In an interview with Germany’s Manager Magazin, Waymo CEO John Krafcik has said that Tesla’s approach with its Autopilot system is not the right approach to achieve a fully autonomous vehicle. “It is a misconception that you can simply develop a driver-assistance system further until one day you can magically jump to a fully autonomous driving system,” Krafcik said.

    Currently, all new Tesla cars come as standard with the necessary hardware for Autopilot and some basic driver-assistance functions, although additional features cost extra to be activated. The latter is part of the company’s Full Self-Driving Capability (FSD), which require an additional USD10,000 (RM40,470) at purchase. Tesla CEO Elon Musk recently tweeted the availability of Full Self-Driving Capability (FSD) later this year as a paid subscription service.

    Even with Autopilot and FSD, Tesla states that the system is “intended for use with a fully attentive driver, who has their hands on the wheel and is prepared to take over at any moment.” As such, many have criticised Tesla’s marketing of Autopilot, which leads customers to believe that its system is completely autonomous.

    Following the Society of Automotive Engineers’ (SAE) J3016 Levels of Driving Automation chart, Tesla’s Autopilot can be classified as a Level 2 system, according to the National Highway Traffic Safety Administration (NHTSA). By comparison, fully autonomous driving systems are classified much higher, with those that do not require any driver intervention being Level 4 and 5.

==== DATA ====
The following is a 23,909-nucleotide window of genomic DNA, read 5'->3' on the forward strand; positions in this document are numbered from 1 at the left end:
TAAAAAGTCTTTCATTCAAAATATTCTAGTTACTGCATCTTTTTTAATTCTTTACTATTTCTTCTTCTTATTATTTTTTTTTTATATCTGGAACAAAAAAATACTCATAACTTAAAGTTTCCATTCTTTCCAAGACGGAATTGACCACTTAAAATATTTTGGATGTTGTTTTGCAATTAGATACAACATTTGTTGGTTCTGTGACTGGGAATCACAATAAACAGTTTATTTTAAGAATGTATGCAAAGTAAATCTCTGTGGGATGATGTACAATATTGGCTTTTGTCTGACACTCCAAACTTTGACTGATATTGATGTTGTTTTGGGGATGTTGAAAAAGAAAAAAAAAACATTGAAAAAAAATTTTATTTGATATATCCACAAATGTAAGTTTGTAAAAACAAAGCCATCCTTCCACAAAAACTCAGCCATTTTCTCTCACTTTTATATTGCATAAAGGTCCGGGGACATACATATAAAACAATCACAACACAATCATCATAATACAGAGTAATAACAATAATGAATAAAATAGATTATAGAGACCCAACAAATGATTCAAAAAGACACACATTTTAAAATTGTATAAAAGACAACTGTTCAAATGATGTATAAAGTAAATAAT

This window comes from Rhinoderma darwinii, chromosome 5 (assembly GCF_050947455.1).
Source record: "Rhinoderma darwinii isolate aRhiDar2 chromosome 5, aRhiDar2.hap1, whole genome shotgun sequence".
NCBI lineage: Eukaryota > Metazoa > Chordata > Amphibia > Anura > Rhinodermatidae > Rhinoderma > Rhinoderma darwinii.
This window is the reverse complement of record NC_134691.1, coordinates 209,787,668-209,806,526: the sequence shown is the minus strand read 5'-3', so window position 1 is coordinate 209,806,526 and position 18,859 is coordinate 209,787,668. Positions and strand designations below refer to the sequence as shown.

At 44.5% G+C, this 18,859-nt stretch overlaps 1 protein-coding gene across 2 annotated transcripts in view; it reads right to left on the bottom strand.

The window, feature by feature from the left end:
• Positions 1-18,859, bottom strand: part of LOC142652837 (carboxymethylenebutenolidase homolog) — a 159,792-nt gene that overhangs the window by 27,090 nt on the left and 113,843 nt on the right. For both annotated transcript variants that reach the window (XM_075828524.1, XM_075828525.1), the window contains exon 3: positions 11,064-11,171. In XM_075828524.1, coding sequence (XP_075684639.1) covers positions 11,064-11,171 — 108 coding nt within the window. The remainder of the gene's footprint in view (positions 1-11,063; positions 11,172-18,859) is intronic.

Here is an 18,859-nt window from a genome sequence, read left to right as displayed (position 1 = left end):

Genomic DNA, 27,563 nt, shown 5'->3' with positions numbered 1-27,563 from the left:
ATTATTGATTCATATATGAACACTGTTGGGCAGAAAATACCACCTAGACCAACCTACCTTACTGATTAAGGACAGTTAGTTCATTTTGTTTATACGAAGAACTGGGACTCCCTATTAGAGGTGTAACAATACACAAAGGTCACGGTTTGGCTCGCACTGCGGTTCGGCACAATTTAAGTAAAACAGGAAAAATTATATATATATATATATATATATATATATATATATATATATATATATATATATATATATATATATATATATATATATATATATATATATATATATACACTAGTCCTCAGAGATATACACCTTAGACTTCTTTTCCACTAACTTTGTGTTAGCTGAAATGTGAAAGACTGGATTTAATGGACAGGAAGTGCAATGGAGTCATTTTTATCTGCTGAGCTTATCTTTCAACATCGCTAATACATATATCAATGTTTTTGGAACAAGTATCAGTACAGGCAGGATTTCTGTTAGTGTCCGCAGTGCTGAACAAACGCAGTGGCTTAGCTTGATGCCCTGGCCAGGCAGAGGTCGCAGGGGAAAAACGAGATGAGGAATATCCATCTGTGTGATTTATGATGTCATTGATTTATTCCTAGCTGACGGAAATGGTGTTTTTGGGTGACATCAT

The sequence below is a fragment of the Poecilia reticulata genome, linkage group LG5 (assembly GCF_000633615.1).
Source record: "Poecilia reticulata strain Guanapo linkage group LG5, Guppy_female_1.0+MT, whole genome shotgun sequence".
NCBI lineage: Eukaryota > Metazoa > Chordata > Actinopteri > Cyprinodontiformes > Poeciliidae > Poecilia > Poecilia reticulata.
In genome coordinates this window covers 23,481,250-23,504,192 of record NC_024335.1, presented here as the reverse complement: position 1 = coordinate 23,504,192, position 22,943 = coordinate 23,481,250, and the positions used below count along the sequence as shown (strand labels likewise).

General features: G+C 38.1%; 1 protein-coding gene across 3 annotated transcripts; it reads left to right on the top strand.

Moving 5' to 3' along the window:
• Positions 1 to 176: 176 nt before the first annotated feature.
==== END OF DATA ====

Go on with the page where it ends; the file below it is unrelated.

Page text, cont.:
Krafcik also said in the interview that he does not see Tesla as a competitor in autonomous vehicles, adding that the California-based EV carmaker is “developing a really good driver-assistance system”.

    Waymo’s approach to autonomous driving is focused on developing systems that do not require human intervention in the first place. It recently stated it plans to use more “deliberate language” when it comes to matters like this and will abandon the term “self-driving.”

    “We’re hopeful that consistency will help differentiate the fully autonomous technology Waymo is developing from driver-assist technologies (sometimes erroneously referred to as ‘self-driving’ technologies) that require oversight from licensed human drivers for safe operation,” read the post.

    “This is more than just a branding or linguistic exercise. Unfortunately, we see that some automakers use the term ‘self-driving’ in an inaccurate way, giving consumers and the general public a false impression of the capabilities of driver assist (not fully autonomous) technology. That false impression can lead someone to unknowingly take risks (like taking their hands off the steering wheel) that could jeopardise not only their own safety but the safety of people around them,” it added.

     
 

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Last Updated 23 Jan 2021